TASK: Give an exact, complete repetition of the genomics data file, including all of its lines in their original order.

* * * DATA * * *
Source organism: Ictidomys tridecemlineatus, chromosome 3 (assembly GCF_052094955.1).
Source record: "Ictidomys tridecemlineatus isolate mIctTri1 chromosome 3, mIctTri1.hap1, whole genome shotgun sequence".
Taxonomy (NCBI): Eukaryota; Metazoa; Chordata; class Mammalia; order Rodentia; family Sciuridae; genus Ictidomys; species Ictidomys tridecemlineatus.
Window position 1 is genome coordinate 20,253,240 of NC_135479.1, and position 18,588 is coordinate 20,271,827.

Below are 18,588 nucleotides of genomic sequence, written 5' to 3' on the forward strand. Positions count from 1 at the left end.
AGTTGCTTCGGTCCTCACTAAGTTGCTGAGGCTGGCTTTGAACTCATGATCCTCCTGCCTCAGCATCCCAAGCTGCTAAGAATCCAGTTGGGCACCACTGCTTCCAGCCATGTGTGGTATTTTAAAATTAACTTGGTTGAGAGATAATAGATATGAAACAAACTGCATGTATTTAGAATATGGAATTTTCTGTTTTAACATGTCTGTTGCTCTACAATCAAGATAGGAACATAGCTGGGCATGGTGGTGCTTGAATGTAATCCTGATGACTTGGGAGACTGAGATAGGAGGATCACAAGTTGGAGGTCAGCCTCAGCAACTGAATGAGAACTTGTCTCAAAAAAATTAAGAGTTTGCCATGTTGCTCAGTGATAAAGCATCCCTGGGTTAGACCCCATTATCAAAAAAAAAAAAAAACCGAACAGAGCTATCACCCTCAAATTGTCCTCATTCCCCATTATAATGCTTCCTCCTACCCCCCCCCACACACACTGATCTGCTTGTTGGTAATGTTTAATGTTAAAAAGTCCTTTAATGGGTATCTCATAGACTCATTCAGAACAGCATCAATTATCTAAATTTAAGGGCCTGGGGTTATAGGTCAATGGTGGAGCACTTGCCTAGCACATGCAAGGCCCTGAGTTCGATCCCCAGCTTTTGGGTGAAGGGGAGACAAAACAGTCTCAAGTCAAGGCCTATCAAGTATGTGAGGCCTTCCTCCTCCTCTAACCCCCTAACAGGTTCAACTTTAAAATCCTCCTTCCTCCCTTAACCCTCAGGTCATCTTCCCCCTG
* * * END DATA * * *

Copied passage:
Source organism: Ictidomys tridecemlineatus, chromosome 3 (assembly GCF_052094955.1).
Source record: "Ictidomys tridecemlineatus isolate mIctTri1 chromosome 3, mIctTri1.hap1, whole genome shotgun sequence".
Taxonomy (NCBI): Eukaryota; Metazoa; Chordata; class Mammalia; order Rodentia; family Sciuridae; genus Ictidomys; species Ictidomys tridecemlineatus.
Window position 1 is genome coordinate 20,253,240 of NC_135479.1, and position 18,588 is coordinate 20,271,827.

Below are 18,588 nucleotides of genomic sequence, written 5' to 3' on the forward strand. Positions count from 1 at the left end.
AGTTGCTTCGGTCCTCACTAAGTTGCTGAGGCTGGCTTTGAACTCATGATCCTCCTGCCTCAGCATCCCAAGCTGCTAAGAATCCAGTTGGGCACCACTGCTTCCAGCCATGTGTGGTATTTTAAAATTAACTTGGTTGAGAGATAATAGATATGAAACAAACTGCATGTATTTAGAATATGGAATTTTCTGTTTTAACATGTCTGTTGCTCTACAATCAAGATAGGAACATAGCTGGGCATGGTGGTGCTTGAATGTAATCCTGATGACTTGGGAGACTGAGATAGGAGGATCACAAGTTGGAGGTCAGCCTCAGCAACTGAATGAGAACTTGTCTCAAAAAAATTAAGAGTTTGCCATGTTGCTCAGTGATAAAGCATCCCTGGGTTAGACCCCATTATCAAAAAAAAAAAAAAACCGAACAGAGCTATCACCCTCAAATTGTCCTCATTCCCCATTATAATGCTTCCTCCTACCCCCCCCCACACACACTGATCTGCTTGTTGGTAATGTTTAATGTTAAAAAGTCCTTTAATGGGTATCTCATAGACTCATTCAGAACAGCATCAATTATCTAAATTTAAGGGCCTGGGGTTATAGGTCAATGGTGGAGCACTTGCCTAGCACATGCAAGGCCCTGAGTTCGATCCCCAGCTTTTGGGTGAAGGGGAGACAAAACAGTCTCAAGTCAAGGCCTATCAAGTATGTGAGGCCTTCCTCCTCCTCTAACCCCCTAACAGGTTCAACTTTAAAATCCTCCTTCCTCCCTTAACCCTCAGGTCATCTTCCCCCTG